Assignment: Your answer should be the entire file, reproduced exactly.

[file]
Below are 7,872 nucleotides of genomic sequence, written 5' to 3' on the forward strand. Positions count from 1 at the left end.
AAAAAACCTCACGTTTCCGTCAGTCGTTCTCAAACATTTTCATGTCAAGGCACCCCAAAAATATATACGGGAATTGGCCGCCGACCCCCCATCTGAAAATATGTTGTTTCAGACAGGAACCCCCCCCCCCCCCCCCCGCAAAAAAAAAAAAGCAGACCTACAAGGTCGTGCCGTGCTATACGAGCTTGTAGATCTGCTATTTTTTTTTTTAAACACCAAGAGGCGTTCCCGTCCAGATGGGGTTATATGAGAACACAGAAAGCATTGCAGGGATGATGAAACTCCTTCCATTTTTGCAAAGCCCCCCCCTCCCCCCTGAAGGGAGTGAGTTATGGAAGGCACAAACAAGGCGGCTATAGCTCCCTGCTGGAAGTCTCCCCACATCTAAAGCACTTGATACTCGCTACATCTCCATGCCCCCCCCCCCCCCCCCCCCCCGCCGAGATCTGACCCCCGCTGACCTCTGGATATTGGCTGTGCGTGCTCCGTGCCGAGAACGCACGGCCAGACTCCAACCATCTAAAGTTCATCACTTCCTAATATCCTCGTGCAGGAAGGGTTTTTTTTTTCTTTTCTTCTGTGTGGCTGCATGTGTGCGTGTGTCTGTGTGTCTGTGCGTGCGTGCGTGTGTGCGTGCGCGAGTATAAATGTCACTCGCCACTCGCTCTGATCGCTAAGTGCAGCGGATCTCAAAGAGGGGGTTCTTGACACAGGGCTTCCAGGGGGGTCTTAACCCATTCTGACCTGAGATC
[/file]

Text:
Below are 7,872 nucleotides of genomic sequence, written 5' to 3' on the forward strand. Positions count from 1 at the left end.
AAAAAACCTCACGTTTCCGTCAGTCGTTCTCAAACATTTTCATGTCAAGGCACCCCAAAAATATATACGGGAATTGGCCGCCGACCCCCCATCTGAAAATATGTTGTTTCAGACAGGAACCCCCCCCCCCCCCCCCCGCAAAAAAAAAAAAGCAGACCTACAAGGTCGTGCCGTGCTATACGAGCTTGTAGATCTGCTATTTTTTTTTTTAAACACCAAGAGGCGTTCCCGTCCAGATGGGGTTATATGAGAACACAGAAAGCATTGCAGGGATGATGAAACTCCTTCCATTTTTGCAAAGCCCCCCCCTCCCCCCTGAAGGGAGTGAGTTATGGAAGGCACAAACAAGGCGGCTATAGCTCCCTGCTGGAAGTCTCCCCACATCTAAAGCACTTGATACTCGCTACATCTCCATGCCCCCCCCCCCCCCCCCCCCCCGCCGAGATCTGACCCCCGCTGACCTCTGGATATTGGCTGTGCGTGCTCCGTGCCGAGAACGCACGGCCAGACTCCAACCATCTAAAGTTCATCACTTCCTAATATCCTCGTGCAGGAAGGGTTTTTTTTTTCTTTTCTTCTGTGTGGCTGCATGTGTGCGTGTGTCTGTGTGTCTGTGCGTGCGTGCGTGTGTGCGTGCGCGAGTATAAATGTCACTCGCCACTCGCTCTGATCGCTAAGTGCAGCGGATCTCAAAGAGGGGGTTCTTGACACAGGGCTTCCAGGGGGGTCTTAACCCATTCTGACCTGAGATC